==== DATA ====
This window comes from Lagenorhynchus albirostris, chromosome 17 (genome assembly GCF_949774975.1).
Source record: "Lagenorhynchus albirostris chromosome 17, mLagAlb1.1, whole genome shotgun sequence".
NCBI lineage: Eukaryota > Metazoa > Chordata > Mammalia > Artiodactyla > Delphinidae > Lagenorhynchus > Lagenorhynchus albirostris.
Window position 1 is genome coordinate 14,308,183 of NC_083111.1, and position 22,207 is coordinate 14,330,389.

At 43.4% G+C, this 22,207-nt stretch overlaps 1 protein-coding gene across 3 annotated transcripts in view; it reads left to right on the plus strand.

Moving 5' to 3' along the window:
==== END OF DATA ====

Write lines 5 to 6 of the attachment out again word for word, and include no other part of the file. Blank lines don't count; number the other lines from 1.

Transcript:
At 43.4% G+C, this 22,207-nt stretch overlaps 1 protein-coding gene across 3 annotated transcripts in view; it reads left to right on the plus strand.

Moving 5' to 3' along the window: